Yes, I'm well aware of directional antennas--- my whole career was in the engineering side of broadcasting and television. I was involved in the design, construction, and adjustment of several AM d/a's. Directional antennas are quite complex things and it's sometimes difficult to achieve the design objectives.
The transition from Altona to Lower Plenty must have been a frustrating episode for the Packers. Initially the plan was to simply raise the power from 500W to 5kW by the simple expediency of installing a new transmitter. However they were restrained from doing so by the (then) ABCB (Australian Broadcasting Control Board). One of the planning guidlines for new or upgraded AM transmission sites went someting along the lines that "not nore than 5% of the potential listening audience can lie inside the 2mV/metre field strength contour". I'm relying on memory for these figures but the up-shot of it was that 5kW at the Altona site would not have complied with this regulation. The maximum permissible power increase represented such a modest improvement that it was judged not worthwhile.
Another ploy to extend transmission hours in the early morning was to commence playing music half an hour or so before the official opening time with the announcer saying at intervals "this is 3AK testing". Understandably 2BS complained to the ABCB who jumped on 3AK. I think they then limited pre-transmission "testing" to about 5 minutes.
After purchase of 2BS, all efforts were directed to installing d/a's at both stations. I don't know the background of the land acquisition at Lower Plenty but in the fullness of time the site proved not ideal, causing yet more frustrations. The problem was the the 3AK directional antenna was too close to the 3KZ omni-directional antenna, and the latter caused significant difficulties in meeting the specified radiation pattern. Various attempts were made to make the 3KZ mast "dead" to the 3AK frequency so that it would not influence the tuning of the two 3AK masts, but with little success.
How it was all resolved I don't know. I was not involved with it, and all this is based on my recollections of discussions with interested parties.
I visited both the Altona and Lower Plenty sites, and also the Grey St and Bendigo St studios. In the last few years of "Mack" ownership, there was an afternoon program called "3AK's Bonanza" (a sort of music/phone-in/give-away affair) which was quite popular, but all this ended with the Packer buy-out.
For what its worth, trams in Wellington Parade (East Melbourne) passed close by a radio station in Jolimont which no longer exists. But evidence of it can be seen in a posting by Noel Reed a few months back. Noel's photo concentrated on trains in the Flinders St yard, but a tall tower is visible in the distance. In the 1950s the national office of the PMG Department's "radio branch" was located at Jolimont. Somehow the money was found to commence an experimental FM broadcasting station which carried the program of the (then) ABC classical music station 3LO. It was never publicised and only hobbyists or classical music buffs equipped themselves with an FM receiver. The tower in Noel's photo carrried the transmission antenna for this service.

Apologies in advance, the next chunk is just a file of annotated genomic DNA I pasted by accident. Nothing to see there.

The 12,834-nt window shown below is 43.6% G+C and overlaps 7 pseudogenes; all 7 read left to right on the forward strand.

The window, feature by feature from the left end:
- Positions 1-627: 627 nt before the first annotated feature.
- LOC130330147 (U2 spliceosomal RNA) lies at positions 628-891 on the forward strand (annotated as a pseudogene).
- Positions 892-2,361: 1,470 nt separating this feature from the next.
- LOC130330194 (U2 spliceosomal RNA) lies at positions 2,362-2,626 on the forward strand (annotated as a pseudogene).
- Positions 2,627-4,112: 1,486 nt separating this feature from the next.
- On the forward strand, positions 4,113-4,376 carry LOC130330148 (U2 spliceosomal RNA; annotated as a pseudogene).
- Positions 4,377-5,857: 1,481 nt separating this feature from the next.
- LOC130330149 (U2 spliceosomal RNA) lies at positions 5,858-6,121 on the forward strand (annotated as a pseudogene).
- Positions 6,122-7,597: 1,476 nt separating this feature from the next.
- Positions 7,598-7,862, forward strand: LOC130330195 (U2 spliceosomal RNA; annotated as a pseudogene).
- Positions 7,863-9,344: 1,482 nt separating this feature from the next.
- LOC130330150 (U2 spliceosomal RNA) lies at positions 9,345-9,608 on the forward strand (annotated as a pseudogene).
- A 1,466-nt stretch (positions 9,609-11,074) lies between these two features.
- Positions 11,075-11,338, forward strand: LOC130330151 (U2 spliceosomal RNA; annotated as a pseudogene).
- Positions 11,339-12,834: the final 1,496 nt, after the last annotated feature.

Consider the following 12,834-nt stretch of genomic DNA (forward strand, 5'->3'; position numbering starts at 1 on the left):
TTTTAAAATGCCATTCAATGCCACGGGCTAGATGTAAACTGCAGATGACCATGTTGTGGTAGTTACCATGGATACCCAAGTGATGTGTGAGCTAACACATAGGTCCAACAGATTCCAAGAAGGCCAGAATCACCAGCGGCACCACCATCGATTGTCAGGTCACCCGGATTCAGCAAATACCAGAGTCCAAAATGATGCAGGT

In the early 1960s TV was being extended to country areas and it became apparent that additional VHF TV channels were needed to allow for this expansion. The government appointed a Professor somebody to figure out how to find the additional channels. His solution was to take over the FM band for TV which brought to an end the experimental FM service in Melbourne, and the tower was taken down. Of course there were complaints from listeners but these were rebuffed by the Post Master General who stated something along the lines that "hardly anyone listens to FM and there is no interest or pressure from the public or the broadcasting industry for FM in Australia".
As is all too often the case, sentiments espoused by politicians turn out to misplaced or just plain wrong, and the Australian public would not now tolerate their FM broadcasting service being switched off again.
----- Original Message -----
From: Stuart Turnbull
Sent: Monday, September 17, 2007 7:07 PM
Subject: Re: [TramsDownUnder] TAN; Tram passing a Radio Station.
Of all the Melbourne stations, 3AK must surely have the most chequered history. I don't know how long Akron ran it but sometime during the period when its transmitter was in Balwyn it was a night-time only station. When I moved to Melbourne in 1953 it was owned by the Mack Furniture Company in Flinders Lane and was a day-time only station, i.e: sunrise to sunset. During winter it closed at 5:00pm but in summer it stayed on until 7:00pm. Every day the last half-hour of transmission was occupied by a gravelly-voiced gentleman with a thick accent who espoused some obscure religion.
There is a technical reason for the day time and night time only broadcasts from 3AK.
3AK was at 1500kHz frequency; this frequency was shared by 2BS, Bathurst NSW. As 3AK had such a low output, its signal was swamped at night-time by the more powerful signal from Bathurst (which must be 6-700 km away over several mountain ranges) hence the day time only operation. I suspect in the early days 2BS would have shut down fairly early in the evening, meaning 3AK had to use the night time and later the situation was reversed as AM signals don't travel so far by day but became a problem when the sun went down causing interference.
Mr Packer solved the problem by purchasing both 2BS and 3AK (not at the same time). He then installed "directional aerials" on the transmitter masts which pointed the signals away from each other. Still strong enough to be heard all over Melbourne but it solved the night time interference and 3AK went to 24 hour operation.
It's a bit "Off topic" from the trams but well within the "era of significance" for those of us who admire the MMTB and trams in general.